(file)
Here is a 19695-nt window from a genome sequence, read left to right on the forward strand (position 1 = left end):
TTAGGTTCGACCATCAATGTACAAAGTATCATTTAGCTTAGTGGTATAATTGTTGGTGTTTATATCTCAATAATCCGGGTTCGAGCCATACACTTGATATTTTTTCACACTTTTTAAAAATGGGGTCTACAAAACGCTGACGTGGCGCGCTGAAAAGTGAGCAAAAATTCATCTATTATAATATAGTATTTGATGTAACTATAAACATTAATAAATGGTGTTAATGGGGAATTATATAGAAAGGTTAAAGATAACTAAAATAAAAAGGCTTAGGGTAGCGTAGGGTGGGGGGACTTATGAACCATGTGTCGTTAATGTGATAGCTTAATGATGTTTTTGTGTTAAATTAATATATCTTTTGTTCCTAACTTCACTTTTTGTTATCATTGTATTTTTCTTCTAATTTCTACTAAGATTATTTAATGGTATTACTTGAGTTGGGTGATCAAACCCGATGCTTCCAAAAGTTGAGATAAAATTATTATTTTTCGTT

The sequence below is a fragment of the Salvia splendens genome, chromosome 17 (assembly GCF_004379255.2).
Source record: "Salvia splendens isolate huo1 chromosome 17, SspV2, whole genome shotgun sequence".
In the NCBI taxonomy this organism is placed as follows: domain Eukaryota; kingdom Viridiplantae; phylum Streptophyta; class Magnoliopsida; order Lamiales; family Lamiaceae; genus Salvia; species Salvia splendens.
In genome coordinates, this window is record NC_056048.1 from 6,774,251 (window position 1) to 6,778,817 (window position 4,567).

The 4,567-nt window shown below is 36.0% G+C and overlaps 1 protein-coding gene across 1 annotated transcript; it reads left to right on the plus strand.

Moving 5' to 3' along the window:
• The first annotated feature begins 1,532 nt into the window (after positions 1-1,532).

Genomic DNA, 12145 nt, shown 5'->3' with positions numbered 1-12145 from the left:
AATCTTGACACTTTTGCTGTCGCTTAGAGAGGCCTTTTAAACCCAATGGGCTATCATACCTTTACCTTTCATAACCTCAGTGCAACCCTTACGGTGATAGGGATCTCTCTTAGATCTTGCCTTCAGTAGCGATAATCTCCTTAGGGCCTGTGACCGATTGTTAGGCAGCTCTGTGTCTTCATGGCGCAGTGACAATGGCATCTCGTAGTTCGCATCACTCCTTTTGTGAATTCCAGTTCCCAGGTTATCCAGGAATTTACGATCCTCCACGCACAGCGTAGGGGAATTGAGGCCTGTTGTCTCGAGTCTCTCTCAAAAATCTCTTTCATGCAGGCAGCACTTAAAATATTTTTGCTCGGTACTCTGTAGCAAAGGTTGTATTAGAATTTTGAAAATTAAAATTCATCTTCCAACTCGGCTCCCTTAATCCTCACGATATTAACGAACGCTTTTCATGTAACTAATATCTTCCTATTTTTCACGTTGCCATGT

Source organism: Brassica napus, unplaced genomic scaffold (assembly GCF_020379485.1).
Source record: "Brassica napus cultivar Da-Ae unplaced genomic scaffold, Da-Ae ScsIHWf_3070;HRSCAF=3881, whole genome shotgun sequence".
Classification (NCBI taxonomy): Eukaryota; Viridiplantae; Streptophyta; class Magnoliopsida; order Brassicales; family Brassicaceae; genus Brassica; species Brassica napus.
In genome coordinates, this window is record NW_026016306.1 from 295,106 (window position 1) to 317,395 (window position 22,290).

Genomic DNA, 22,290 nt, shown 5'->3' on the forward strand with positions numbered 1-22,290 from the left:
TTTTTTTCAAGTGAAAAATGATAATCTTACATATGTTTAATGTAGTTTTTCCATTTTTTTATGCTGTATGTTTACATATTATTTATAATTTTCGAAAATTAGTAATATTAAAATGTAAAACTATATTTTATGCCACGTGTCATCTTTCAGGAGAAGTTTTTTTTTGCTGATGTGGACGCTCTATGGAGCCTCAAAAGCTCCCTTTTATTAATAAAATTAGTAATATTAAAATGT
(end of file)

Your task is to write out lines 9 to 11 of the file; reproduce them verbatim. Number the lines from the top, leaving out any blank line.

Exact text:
• The first annotated feature begins 1,532 nt into the window (after positions 1-1,532).

Genomic DNA, 12145 nt, shown 5'->3' with positions numbered 1-12145 from the left:
AATCTTGACACTTTTGCTGTCGCTTAGAGAGGCCTTTTAAACCCAATGGGCTATCATACCTTTACCTTTCATAACCTCAGTGCAACCCTTACGGTGATAGGGATCTCTCTTAGATCTTGCCTTCAGTAGCGATAATCTCCTTAGGGCCTGTGACCGATTGTTAGGCAGCTCTGTGTCTTCATGGCGCAGTGACAATGGCATCTCGTAGTTCGCATCACTCCTTTTGTGAATTCCAGTTCCCAGGTTATCCAGGAATTTACGATCCTCCACGCACAGCGTAGGGGAATTGAGGCCTGTTGTCTCGAGTCTCTCTCAAAAATCTCTTTCATGCAGGCAGCACTTAAAATATTTTTGCTCGGTACTCTGTAGCAAAGGTTGTATTAGAATTTTGAAAATTAAAATTCATCTTCCAACTCGGCTCCCTTAATCCTCACGATATTAACGAACGCTTTTCATGTAACTAATATCTTCCTATTTTTCACGTTGCCATGT